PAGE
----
Monday, August 21, 2017

The Great Reread Project Mark III - The Letter J

J gives me the same problem I had with I. I just don't have that many J authors I want to reread. The last 2 times I've done Tove Jansson's Moomin books. I'd like to do Catherine Jinks' The Reformed Vampire Support Group, but I cannot locate my copy of that. Then my eye fell on Redwall.

I'm the wrong age to really be into Brian Jacques and his tales of anthropomorphic woodland creatures in a medieval world. They really are kind of like Kenneth Grahame meets Bernard Cornwell. However, despite not being the target audience I did read and enjoy the first few of the Redwall books before they became rather formulaic.

The series opener actually isn't too bad at all. It's the story of a mighty abby called Redwall that shelters and feeds various woodland creatures in the forest around it (badgers, moles, squirrels, otters and the ubiquitous mice, oddly enough there was a hare, but I can't recall any rabbits). The abby becomes the target of a horde of vicious rats, stoats, weasels and ferrets, headed by a large rat called Cluny.

It's also the story of Matthias, a heroic young abby mouse who wants to emulate the legendary Martin the Warrior. Throughout the course of the book he does so and is the main reason that the abby fights off and kills Cluny. That was one thing that set Redwall apart from the likes of Beatrix Potter and Enid Blyton. Creatures did die and were badly injured. Props to Jacques for having the guts to do that, and his publisher for letting it happen.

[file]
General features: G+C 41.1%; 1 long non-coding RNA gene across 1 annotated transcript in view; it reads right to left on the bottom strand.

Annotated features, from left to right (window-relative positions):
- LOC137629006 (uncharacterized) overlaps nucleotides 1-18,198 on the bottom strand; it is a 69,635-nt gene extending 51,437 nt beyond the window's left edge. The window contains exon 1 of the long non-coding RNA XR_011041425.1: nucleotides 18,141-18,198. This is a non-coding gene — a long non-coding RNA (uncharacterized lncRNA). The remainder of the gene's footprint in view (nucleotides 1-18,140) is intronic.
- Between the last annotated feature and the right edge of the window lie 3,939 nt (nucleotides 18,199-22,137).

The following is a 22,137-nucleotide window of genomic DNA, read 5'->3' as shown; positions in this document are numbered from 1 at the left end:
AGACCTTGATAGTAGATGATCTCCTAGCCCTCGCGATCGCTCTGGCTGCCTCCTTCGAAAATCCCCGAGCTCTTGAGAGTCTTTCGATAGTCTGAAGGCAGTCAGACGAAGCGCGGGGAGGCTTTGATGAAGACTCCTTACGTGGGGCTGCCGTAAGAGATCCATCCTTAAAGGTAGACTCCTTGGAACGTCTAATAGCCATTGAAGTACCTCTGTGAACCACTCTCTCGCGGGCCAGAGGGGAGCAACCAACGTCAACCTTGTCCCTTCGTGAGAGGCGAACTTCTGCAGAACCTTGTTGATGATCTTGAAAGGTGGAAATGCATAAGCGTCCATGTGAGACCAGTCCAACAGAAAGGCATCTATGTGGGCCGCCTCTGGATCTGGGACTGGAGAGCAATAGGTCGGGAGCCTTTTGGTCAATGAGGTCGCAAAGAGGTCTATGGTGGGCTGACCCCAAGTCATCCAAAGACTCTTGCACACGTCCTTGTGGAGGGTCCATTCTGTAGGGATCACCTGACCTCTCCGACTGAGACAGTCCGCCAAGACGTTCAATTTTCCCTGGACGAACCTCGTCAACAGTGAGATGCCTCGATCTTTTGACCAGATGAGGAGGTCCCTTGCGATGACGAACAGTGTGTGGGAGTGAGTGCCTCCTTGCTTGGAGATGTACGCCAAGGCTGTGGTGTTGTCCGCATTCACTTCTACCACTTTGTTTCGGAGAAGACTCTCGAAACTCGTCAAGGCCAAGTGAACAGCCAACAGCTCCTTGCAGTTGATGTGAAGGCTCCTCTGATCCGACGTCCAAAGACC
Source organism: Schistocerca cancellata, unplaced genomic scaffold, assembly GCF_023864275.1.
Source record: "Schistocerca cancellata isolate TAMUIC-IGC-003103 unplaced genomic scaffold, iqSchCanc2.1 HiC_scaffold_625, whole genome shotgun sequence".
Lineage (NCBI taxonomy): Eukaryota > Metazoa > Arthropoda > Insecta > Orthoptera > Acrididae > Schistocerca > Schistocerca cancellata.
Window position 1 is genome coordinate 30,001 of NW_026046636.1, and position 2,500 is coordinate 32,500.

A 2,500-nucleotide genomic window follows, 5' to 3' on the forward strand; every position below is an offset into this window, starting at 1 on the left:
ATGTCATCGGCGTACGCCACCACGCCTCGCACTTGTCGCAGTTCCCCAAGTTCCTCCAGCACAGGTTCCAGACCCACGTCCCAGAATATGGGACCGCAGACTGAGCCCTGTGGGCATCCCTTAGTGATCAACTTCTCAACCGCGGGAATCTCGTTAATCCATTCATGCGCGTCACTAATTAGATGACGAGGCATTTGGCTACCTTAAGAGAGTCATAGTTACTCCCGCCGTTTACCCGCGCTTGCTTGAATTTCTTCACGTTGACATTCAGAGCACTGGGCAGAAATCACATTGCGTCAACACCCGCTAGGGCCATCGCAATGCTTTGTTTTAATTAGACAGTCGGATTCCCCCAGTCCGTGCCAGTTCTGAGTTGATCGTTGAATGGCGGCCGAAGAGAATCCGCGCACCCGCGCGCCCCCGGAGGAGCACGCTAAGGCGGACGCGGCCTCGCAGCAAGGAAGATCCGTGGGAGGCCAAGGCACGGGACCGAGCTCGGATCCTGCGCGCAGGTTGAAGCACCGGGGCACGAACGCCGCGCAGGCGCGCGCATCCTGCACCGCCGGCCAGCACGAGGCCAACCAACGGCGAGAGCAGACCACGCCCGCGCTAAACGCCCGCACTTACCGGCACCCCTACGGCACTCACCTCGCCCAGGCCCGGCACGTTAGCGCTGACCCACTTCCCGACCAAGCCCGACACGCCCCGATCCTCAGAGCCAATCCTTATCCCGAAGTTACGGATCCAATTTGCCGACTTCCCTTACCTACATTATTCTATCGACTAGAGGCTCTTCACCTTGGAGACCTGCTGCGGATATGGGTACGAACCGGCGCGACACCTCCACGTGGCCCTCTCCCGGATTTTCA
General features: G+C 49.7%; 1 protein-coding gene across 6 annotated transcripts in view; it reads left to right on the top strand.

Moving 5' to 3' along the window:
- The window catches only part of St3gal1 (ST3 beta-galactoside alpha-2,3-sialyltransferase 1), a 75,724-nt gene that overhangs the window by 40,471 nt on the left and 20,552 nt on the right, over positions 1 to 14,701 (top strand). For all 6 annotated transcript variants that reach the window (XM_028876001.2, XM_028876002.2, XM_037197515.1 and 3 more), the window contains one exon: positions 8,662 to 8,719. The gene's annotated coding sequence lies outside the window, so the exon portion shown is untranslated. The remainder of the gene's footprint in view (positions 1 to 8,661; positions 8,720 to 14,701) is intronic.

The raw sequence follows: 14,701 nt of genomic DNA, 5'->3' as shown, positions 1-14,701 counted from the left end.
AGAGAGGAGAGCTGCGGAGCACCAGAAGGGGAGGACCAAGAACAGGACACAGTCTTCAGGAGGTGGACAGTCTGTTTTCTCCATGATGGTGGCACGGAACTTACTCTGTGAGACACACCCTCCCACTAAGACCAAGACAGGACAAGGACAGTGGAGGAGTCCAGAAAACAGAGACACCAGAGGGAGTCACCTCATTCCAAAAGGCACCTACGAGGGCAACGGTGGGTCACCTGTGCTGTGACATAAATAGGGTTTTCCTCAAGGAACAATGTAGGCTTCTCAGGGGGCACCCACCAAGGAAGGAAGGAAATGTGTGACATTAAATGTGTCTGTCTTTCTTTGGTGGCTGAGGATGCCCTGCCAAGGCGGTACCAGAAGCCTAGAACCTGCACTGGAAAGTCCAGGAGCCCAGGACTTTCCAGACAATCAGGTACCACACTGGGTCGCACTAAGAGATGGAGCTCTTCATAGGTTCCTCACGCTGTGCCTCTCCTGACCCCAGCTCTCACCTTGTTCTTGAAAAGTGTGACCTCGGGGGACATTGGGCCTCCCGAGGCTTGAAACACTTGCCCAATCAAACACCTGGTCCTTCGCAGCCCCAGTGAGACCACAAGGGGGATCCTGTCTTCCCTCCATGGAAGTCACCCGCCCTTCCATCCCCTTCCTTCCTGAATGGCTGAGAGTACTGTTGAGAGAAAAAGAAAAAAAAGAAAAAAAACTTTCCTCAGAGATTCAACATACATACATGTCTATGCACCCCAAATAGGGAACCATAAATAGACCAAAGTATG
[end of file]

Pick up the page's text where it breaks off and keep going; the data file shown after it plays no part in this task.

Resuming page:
They've become minor classics now and they're one series that got kids to read in a pre Harry Potter world.

Overall Redwall didn't age that badly for me, although it is clearly a book aged at younger readers and it doesn't cross age lines quite as well as some other children's classics (Alice's Adventures in Wonderland immediately springs to mind. I can read that in an afternoon and it still impresses me every single time).

Have to revisit the land of the adults for K.

Sunday, August 6, 2017

The Great ReRead Project Mark III - The Letter I

I’m not really sure how to review A Prayer for Owen Meany. I’ve never actually reviewed a book quite like it. It’s not science fiction, and it’s not fantasy (although it could be argued that Owen’s long held belief that he saw his own gravestone in the set of a local production of A Christmas Carol in which he played the Ghost of Christmas Future as a child and then his later dreams that he also saw his actual death is a fantastical element. There’s also his and his parent’s belief that he’s the result of a virgin birth). A Prayer for Owen Meany, is like a number of author John Irving’s works, an excursion through the life of an extraordinary individual, set in the New England area of the US and mostly in the 50’s and the 60’s.